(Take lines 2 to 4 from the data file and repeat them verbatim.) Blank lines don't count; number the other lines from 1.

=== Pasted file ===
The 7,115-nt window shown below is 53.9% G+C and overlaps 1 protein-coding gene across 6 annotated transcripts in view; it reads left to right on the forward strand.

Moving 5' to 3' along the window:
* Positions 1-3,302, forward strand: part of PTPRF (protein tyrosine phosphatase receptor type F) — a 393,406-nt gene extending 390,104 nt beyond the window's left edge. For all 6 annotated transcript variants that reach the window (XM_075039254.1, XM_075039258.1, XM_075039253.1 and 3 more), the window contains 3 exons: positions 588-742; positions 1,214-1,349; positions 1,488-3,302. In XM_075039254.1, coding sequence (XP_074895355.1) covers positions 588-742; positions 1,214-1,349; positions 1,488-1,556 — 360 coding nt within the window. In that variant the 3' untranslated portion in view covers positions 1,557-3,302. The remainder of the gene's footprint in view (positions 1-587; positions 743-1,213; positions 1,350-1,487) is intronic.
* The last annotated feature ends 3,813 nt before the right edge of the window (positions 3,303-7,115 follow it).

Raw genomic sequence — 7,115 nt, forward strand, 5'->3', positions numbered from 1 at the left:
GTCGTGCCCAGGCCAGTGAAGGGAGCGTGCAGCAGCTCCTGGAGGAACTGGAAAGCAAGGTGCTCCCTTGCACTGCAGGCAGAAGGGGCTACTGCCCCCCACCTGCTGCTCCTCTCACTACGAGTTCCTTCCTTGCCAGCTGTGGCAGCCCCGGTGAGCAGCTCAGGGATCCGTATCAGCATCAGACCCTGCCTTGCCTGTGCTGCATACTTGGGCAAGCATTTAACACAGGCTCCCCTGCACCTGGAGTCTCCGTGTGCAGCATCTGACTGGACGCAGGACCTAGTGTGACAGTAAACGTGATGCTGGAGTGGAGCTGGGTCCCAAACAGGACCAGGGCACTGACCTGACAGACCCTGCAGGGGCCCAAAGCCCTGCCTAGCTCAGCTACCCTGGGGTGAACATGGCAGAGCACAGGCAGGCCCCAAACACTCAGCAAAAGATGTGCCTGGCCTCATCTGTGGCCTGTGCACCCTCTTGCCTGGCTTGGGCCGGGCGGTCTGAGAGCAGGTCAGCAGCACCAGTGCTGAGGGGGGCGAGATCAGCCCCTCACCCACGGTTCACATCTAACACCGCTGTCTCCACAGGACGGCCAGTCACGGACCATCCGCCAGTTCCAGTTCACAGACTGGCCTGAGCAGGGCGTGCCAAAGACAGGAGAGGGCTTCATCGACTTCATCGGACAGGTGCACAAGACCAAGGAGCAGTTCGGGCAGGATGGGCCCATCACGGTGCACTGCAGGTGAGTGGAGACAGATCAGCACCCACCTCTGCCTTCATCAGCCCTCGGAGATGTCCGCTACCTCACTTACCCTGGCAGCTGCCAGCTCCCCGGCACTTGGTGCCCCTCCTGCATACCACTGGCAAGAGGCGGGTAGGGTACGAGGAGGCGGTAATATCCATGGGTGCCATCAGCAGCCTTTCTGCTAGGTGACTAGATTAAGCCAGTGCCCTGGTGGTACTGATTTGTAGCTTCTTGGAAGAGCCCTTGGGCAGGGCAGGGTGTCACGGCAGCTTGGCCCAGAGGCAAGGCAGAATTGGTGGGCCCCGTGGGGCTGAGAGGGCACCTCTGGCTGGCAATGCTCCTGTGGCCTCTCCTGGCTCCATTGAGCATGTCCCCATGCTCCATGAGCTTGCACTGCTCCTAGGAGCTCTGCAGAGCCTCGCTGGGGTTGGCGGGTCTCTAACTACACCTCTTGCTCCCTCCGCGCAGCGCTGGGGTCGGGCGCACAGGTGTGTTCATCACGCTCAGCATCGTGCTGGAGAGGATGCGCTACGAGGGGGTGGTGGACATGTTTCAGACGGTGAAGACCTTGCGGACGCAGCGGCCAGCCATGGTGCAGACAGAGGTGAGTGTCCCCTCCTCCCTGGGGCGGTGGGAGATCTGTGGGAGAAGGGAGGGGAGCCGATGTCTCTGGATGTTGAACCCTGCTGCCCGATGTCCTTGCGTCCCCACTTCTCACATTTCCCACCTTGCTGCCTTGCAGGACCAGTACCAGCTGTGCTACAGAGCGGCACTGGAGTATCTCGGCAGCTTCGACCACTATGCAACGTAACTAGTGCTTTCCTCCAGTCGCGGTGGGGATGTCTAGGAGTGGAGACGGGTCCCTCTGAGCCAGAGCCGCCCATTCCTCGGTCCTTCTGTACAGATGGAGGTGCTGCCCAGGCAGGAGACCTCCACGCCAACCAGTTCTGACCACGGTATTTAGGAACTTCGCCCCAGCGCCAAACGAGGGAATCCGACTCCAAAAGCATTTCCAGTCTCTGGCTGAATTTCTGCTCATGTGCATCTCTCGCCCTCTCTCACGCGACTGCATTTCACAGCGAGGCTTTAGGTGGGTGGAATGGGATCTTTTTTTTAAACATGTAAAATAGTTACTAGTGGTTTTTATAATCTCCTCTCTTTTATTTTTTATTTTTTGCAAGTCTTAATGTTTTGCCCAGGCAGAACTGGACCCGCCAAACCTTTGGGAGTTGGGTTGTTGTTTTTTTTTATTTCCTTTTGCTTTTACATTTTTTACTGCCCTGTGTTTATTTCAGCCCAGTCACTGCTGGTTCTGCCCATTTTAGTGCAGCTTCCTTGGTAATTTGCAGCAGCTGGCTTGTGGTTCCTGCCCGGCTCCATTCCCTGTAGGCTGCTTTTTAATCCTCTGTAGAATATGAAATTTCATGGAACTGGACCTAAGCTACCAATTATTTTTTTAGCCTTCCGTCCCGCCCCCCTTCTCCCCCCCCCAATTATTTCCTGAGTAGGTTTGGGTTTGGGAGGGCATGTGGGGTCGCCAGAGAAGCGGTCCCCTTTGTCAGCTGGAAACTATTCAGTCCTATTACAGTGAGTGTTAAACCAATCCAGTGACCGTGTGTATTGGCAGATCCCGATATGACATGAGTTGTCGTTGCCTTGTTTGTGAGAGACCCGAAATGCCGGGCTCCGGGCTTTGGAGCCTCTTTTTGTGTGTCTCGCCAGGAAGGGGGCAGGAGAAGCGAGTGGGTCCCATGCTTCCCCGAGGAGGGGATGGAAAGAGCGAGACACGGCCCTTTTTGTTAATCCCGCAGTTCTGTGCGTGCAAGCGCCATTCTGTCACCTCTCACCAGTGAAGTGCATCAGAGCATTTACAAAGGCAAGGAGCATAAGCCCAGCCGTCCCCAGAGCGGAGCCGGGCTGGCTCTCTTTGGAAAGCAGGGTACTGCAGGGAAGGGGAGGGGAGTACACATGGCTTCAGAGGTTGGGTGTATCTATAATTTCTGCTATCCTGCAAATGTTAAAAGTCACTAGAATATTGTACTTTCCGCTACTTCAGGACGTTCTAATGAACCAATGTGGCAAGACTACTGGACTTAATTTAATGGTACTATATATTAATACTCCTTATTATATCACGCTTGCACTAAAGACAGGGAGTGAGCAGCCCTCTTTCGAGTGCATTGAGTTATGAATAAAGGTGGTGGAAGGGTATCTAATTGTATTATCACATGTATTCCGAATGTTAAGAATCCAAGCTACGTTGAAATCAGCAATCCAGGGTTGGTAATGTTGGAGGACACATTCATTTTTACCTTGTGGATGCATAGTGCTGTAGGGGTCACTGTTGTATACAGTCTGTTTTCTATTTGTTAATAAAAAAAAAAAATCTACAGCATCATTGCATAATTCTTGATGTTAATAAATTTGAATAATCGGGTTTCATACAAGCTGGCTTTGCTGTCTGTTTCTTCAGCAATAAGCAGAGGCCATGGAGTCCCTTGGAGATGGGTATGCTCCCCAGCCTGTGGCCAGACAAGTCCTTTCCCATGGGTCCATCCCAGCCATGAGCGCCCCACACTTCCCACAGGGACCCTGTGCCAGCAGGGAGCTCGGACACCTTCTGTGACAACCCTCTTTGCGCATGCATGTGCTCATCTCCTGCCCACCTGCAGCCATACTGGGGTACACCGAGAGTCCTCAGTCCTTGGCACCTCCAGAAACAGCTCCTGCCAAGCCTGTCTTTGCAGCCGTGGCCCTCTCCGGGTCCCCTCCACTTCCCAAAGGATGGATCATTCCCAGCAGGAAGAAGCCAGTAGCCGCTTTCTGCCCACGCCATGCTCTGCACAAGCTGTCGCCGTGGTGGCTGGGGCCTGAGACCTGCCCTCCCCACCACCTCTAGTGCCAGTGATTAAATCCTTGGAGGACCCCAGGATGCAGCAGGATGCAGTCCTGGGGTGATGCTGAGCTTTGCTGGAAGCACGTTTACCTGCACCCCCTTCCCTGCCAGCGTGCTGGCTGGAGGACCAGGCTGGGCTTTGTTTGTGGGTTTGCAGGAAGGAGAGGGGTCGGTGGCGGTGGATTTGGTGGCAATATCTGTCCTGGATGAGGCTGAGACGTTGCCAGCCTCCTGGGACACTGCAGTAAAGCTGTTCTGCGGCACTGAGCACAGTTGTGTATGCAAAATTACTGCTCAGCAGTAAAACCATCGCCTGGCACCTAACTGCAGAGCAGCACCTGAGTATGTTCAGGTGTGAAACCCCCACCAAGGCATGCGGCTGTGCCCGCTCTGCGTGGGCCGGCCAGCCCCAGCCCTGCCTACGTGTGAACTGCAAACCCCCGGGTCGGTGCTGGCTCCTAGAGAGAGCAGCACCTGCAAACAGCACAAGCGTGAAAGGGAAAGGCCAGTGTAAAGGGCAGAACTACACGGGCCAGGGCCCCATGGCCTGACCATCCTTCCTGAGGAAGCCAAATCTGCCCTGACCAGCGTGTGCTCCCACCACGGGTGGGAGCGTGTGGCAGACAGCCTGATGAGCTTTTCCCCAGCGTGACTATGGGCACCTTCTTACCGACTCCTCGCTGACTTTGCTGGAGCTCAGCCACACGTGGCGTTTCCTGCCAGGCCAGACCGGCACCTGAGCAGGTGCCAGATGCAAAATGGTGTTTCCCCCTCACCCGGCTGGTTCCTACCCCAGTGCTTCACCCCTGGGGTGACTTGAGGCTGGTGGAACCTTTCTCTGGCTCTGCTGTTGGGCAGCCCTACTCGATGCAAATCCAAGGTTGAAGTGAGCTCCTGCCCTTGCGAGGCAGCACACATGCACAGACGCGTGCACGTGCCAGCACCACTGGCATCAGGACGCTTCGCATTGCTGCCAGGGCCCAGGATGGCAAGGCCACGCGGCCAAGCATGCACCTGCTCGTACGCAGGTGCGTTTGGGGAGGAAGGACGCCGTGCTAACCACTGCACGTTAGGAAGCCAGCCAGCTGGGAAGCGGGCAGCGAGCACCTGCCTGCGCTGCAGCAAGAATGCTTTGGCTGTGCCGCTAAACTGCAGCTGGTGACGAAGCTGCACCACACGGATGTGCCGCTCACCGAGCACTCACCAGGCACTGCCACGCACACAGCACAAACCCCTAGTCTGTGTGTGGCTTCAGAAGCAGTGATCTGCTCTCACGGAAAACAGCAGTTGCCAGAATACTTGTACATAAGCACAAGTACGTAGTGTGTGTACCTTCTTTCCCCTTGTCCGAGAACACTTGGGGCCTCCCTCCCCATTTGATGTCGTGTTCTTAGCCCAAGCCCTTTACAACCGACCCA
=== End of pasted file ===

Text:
Moving 5' to 3' along the window:
* Positions 1-3,302, forward strand: part of PTPRF (protein tyrosine phosphatase receptor type F) — a 393,406-nt gene extending 390,104 nt beyond the window's left edge. For all 6 annotated transcript variants that reach the window (XM_075039254.1, XM_075039258.1, XM_075039253.1 and 3 more), the window contains 3 exons: positions 588-742; positions 1,214-1,349; positions 1,488-3,302. In XM_075039254.1, coding sequence (XP_074895355.1) covers positions 588-742; positions 1,214-1,349; positions 1,488-1,556 — 360 coding nt within the window. In that variant the 3' untranslated portion in view covers positions 1,557-3,302. The remainder of the gene's footprint in view (positions 1-587; positions 743-1,213; positions 1,350-1,487) is intronic.
* The last annotated feature ends 3,813 nt before the right edge of the window (positions 3,303-7,115 follow it).